How to Create a Backline Rider

What is backline?

Backline is the musical equipment that a band uses for a performance. This can include, but is not limited to amplifiers, instruments, effect pedals, drum kits, cymbals, percussion, keyboards, synthesizers, you name it.

Why would you hire backline?

At some point in time you are going to have a performance where it is going to make considerably more sense both logistically, as well as financially to hire backline locally. Maybe it is a one-off half way across the country, or perhaps you are finishing a tour and need to get to a press event quickly where there would be no way for your gear to make it in time. Perhaps you simply can’t afford to pay the cost of freighting your gear, or maybe you just want to try out a new amp. A number of situations abound, and this is where your local backline vendor is going to come into play.

How to put together a backline rider

Putting together a clear, concise backline rider is important, because this is what you’re going to service to the backline vendor, in an effort at getting exactly what you want. Emphasis on being specific. Don’t casually omit important information that the backline company needs in order to fulfill your order. Make, model, version, etc. The last thing you want is a surprise when showing up to an engagement on a tight schedule.

Step 1

Let’s say you are working with a band who has a standard rock n’ roll setup: guitar, bass, and drums. The first step is to sit down with each individual band member and collect the information you will need to compile a backline rider. Let’s use the guitar player as an example. Remember that you are looking for gear preferences for situations where the own players gear will not be there.

  • What kind of electric guitar do you prefer?*
  • What kind of acoustic guitar do you prefer?
  • What kind of amplifier do you prefer?

As budget increases, you are able to get a bit more specific with certain requests. You can have the backline company deliver a set-up guitar to the player’s preference, or augment some of the features. For example:

  • What kind of strings do you use?
  • What kind of pick ups do you use?

It’s important to go back and get a second and third preference for the guitars and amplifiers. Why you ask? Because often times the vendor will not have what you need. Perhaps a piece of gear was discontinued, what you need has been rented out already, they never carried it to begin with, etc. You need to be prepared for those situations. If you have options two and three, you can go to those in a pinch, without having to have a dialogue with the backline company. They can simply let you know, “Hey, we don’t have #1, but we do have #2.” This also helps to reduce stress on the road when there are a billion things happening at once.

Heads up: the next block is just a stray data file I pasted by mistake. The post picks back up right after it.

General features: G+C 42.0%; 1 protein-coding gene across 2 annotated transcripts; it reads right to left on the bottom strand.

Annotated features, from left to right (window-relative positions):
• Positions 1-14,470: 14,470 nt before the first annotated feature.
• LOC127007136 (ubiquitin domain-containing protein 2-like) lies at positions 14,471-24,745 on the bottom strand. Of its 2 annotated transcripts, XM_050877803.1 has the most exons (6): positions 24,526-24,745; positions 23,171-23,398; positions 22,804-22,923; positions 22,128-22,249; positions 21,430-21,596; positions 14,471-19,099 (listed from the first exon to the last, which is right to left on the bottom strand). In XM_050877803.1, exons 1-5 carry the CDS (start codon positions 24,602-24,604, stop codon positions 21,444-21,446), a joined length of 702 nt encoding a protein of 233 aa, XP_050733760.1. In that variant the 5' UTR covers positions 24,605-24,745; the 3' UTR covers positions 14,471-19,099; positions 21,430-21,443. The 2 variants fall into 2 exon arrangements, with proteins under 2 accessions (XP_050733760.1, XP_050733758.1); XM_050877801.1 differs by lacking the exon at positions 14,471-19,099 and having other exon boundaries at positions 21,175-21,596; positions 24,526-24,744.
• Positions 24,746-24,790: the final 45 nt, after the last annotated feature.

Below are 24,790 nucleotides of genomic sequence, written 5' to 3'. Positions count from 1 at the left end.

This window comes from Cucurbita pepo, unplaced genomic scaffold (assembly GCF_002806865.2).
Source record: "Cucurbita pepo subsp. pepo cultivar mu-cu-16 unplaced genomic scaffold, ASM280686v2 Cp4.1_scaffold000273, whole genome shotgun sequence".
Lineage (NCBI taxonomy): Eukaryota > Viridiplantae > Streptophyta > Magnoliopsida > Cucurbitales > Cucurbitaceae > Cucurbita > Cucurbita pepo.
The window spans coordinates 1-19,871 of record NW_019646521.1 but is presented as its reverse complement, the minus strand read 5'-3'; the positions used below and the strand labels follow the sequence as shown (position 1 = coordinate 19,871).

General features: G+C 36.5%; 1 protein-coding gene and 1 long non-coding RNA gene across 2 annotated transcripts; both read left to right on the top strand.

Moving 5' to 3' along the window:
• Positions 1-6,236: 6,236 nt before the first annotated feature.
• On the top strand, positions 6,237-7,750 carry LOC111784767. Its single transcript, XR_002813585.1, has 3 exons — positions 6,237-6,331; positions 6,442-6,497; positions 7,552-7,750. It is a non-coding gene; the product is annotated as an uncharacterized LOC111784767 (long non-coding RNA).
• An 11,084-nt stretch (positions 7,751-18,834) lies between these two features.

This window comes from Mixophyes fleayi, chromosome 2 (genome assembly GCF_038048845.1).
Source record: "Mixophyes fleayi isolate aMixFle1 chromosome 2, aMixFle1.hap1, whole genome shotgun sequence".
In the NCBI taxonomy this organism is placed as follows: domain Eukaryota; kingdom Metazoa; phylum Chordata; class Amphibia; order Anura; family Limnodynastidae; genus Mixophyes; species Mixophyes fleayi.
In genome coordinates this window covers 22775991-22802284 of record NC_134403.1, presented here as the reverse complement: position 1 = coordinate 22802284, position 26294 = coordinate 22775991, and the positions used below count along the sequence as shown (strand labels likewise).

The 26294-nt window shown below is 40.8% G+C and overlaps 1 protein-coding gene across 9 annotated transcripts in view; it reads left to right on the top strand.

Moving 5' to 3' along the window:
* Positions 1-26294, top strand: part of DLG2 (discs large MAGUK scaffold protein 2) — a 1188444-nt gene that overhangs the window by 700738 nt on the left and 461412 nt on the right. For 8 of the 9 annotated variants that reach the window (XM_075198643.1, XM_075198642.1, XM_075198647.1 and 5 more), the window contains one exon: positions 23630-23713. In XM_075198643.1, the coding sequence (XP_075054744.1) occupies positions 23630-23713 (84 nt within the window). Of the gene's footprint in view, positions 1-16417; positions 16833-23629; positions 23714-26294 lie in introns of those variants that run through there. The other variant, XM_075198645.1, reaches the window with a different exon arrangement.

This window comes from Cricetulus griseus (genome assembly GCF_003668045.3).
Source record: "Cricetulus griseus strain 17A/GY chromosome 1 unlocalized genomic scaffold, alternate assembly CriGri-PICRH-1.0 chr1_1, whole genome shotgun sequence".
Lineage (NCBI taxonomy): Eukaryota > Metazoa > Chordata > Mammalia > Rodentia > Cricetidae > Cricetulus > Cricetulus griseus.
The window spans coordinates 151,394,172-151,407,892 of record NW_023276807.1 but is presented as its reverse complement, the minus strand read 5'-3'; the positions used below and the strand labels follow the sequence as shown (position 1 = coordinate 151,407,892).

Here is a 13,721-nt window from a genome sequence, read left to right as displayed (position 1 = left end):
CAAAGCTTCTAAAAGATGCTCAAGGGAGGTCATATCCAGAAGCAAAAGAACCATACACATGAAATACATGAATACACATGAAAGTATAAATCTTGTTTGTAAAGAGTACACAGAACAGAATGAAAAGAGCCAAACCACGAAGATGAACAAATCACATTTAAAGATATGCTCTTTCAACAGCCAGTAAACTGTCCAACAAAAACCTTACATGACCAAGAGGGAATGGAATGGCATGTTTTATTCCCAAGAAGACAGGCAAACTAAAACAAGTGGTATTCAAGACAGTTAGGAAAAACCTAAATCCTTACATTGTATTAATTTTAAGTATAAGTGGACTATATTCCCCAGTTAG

IMPORTANT! If any kind of gear substitution is going to be made, it’s important that this be communicated not only to yourself, but more importantly to the player. Lots of issues can be mitigated if you simply communicate in advance with the person who is actually using the gear.

*It’s worth noting that on a fly date, often times a guitar player or bass player is going to be flying with their primary instrument as part of the fly pack. The guitar/bass that you are hiring is going to be used as a backup, should the first instrument have a failure mid set.

Step 2

Go back through the remaining positions to make sure their needs are covered. For example:

  • What kind of bass do you use?
  • What kind of bass amp do you prefer?
  • What kind of speaker cabinet do you prefer?
  • What brand drum kit do you prefer? What color?
  • What size shells do you use?
  • What kind of cymbals do you use?
  • What kind of heads do you prefer? Be specific for which drum you are requesting a certain head.

Don’t skimp on player preference. Keep things short and concise, but make the information count. Is your drummer left handed? Do they like there cymbals placed at a certain angle? What kind of beater do they like on their kick drum? Will you need sticks? Will you not need something? These are all valid points to include in the initial email to the backline company.

Step 3

Have you already put together a stage plot and input list? Head over here if you haven’t. Submitting this with your backline rider is going to help the local backline tech pre-stage gear and set it up to your specifications. Once you arrive on site, you’ll be able to fine tune it.

Step 4